Javascript Fetch API

In this blog, we’ll talk about the JavaScript Fetch API and how to use it to make asynchronous HTTP requests.

The Fetch API is a modern interface that allows you to make HTTP requests to servers from web browsers.

If you have worked with XMLHttpRequest (XHR) object, the Fetch API can perform all the tasks as the XHR object does.

In addition, the Fetch API is much simpler and cleaner. It uses the Promise to deliver more flexible features to make requests to servers from the web browsers.

The fetch() method is available in the global scope that instructs the web browsers to send a request to a URL.

Sending a Request

The fetch() requires only one parameter which is the URL of the resource that you want to fetch:

let response = fetch(url);

The fetch() method returns a Promise so you can use the then() and catch() methods to handle it:

fetch(url)     
.then(response => {
// handle the response
})
.catch(error => {
// handle the error
});

When the request completes, the resource is available. At this time, the promise will resolve into a Response object.

The Response object is the API wrapper for the fetched resource. The Response object has a number of useful properties and methods to inspect the response.

Reading the Response

If the contents of the response are in the raw text format, you can use the text() method. The text() method returns a Promise that resolves with the complete contents of the fetched resource:

fetch('/readme.txt')     
.then(response => response.text())
.then(data => console.log(data));

In practice, you often use the async/await with the fetch() method like this:

async function fetchText() {     
let response = await fetch('/readme.txt');
let data = await response.text();
console.log(data); }

Besides the text() method, the Response object has other methods such as json(), blob(), formData() and arrayBuffer() to handle the respective type of data.

Handling the status codes of the Response

The Response object provides the status code and status text via the status and statusText properties. When a request is successful, the status code is 200 and status text is OK:

async function fetchText() {     
let response = await fetch('/readme.txt');
console.log(response.status); // 200
console.log(response.statusText); // OK

if (response.status === 200) {
let data = await response.text();
// handle data
}
}
fetchText();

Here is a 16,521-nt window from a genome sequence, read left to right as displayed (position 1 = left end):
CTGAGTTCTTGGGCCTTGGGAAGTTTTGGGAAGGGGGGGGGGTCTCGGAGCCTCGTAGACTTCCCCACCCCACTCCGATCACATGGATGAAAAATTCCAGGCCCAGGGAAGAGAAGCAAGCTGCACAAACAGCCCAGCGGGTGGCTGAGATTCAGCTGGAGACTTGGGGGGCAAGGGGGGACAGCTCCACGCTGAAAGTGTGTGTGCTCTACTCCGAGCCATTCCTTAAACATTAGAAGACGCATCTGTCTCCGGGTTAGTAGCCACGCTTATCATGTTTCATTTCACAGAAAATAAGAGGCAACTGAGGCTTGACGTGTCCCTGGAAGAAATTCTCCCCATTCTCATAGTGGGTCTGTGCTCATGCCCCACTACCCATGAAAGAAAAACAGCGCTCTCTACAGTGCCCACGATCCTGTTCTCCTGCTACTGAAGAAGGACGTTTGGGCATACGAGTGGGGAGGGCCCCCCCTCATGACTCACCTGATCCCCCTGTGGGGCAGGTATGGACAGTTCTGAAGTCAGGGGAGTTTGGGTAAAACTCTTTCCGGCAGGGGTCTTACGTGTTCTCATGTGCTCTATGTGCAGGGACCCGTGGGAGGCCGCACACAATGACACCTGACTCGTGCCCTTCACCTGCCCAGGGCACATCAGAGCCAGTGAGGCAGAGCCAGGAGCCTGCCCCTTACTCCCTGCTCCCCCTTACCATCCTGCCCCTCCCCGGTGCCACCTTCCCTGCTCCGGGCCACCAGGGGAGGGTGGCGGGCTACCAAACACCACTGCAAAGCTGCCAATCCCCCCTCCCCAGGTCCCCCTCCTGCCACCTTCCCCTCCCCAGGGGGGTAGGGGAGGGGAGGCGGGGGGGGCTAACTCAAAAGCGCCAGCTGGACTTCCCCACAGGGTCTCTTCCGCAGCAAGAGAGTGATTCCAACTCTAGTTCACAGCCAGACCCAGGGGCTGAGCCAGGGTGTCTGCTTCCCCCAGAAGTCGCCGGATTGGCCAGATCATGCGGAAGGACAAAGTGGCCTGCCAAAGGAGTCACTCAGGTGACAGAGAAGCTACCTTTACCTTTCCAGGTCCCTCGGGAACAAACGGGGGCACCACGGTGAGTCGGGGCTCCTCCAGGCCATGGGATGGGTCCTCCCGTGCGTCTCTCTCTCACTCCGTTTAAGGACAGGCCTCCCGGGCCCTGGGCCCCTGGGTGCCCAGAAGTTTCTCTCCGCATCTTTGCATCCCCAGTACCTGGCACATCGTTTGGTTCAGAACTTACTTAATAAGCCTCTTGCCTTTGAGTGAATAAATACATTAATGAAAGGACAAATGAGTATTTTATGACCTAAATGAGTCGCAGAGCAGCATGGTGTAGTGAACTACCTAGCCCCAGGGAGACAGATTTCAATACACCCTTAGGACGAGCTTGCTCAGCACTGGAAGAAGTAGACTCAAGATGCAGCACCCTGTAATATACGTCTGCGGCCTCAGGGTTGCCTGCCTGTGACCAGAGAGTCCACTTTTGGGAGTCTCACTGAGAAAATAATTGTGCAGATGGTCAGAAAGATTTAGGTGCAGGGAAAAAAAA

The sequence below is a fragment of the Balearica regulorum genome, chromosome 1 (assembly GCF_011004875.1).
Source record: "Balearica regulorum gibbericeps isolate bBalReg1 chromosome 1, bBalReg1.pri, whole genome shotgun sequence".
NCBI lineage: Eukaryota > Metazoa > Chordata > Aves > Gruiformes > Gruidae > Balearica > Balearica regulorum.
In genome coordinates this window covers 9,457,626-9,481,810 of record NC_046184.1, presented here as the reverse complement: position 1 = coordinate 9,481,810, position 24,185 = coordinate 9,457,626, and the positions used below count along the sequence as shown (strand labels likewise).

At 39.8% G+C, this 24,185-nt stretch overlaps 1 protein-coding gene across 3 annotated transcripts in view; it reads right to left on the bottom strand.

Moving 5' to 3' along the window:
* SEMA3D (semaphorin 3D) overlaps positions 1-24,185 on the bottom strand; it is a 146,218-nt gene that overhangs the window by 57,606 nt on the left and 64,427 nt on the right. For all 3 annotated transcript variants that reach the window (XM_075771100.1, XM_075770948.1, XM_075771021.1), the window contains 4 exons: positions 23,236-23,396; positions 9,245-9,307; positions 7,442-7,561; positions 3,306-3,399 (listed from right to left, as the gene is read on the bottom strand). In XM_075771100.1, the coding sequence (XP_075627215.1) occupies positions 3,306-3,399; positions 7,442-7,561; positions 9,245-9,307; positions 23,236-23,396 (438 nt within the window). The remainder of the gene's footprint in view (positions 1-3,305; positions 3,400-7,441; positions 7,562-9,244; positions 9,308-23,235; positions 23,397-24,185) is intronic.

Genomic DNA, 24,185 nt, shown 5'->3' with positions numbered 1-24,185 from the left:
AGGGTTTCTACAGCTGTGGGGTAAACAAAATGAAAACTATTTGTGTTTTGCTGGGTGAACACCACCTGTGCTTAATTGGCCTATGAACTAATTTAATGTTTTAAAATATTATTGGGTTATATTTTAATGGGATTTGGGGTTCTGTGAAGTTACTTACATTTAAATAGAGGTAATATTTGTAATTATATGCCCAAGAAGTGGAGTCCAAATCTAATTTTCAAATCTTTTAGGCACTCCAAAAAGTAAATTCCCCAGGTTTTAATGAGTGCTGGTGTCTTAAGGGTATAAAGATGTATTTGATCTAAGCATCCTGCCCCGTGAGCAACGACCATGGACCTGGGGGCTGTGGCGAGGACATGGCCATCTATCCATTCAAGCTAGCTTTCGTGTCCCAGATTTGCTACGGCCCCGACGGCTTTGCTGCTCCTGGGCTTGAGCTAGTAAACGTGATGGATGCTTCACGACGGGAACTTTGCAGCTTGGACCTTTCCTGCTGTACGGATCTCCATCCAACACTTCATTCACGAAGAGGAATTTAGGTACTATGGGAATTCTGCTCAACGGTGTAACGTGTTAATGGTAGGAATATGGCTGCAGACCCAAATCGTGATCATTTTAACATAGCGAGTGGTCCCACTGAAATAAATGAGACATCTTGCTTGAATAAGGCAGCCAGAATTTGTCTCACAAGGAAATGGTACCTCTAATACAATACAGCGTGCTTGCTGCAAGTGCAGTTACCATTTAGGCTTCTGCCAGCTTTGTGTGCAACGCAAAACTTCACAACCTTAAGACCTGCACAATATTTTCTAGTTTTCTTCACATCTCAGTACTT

will output:

200 
OK

If the requested resource doesn’t exist, the response code is 404:

let response = await fetch('/non-existence.txt');  
console.log(response.status); // 400
console.log(response.statusText); // OK

which will output:

400
Not Found

If the requested URL throws a server error, the response code will be 500.

If the requested URL is redirected to the new one with the response 300-309, the status of the Response object is set to 200. In addition the redirected property is set to true.

The fetch() returns a promise that rejects when a real failure occurs such as a web browser timeout, a loss of network connection, and a CORS violation.

JavaScript Fetch API example

Suppose that you have a json file that locates on the webserver with the following contents:

[{         
"username": "john",
"firstName": "John",
"lastName": "Doe",
"gender": "Male",
"profileURL": "img/male.png",
"email": "john.doe@example.com"
},
{
"username": "jane",
"firstName": "Jane",
"lastName": "Doe",
"gender": "Female",
"profileURL": "img/female.png",
"email": "jane.doe@example.com"
}
]

The following shows the HTML page:

<!DOCTYPE html> 
<html lang="en">
<head>
<meta charset="UTF-8">
<meta name="viewport" content="width=device-width, initial-scale=1.0">
<title>Fetch API Demo</title>
<link rel="stylesheet" href="css/style.css">
</head>
<body>
<div class="container"></div>
<script src="js/app.js"></script>
</body>
</html>

In the app.js, we’ll use the fetch() method to get the user data and render the data inside the <div> element with the class container.

First, declare the getUsers() function that fetches users.json from the server.

async function getUsers() {
let url = 'users.json';
try {
let res = await fetch(url);
return await res.json();
} catch (error) {
console.log(error);
}
}

Then, develop the renderUsers() function that renders user data:

async function renderUsers() {
let users = await getUsers();
let html = '';
users.forEach(user => {
let htmlSegment = `<div class="user">
<img src="${user.profileURL}" >
<h2>${user.firstName} ${user.lastName}</h2>
<div class="email"><a href="email:${user.email}">${user.email}</a></div>
</div>`;

html += htmlSegment;
});
let container = document.querySelector('.container');
container.innerHTML = html;
}
renderUsers();

In Summary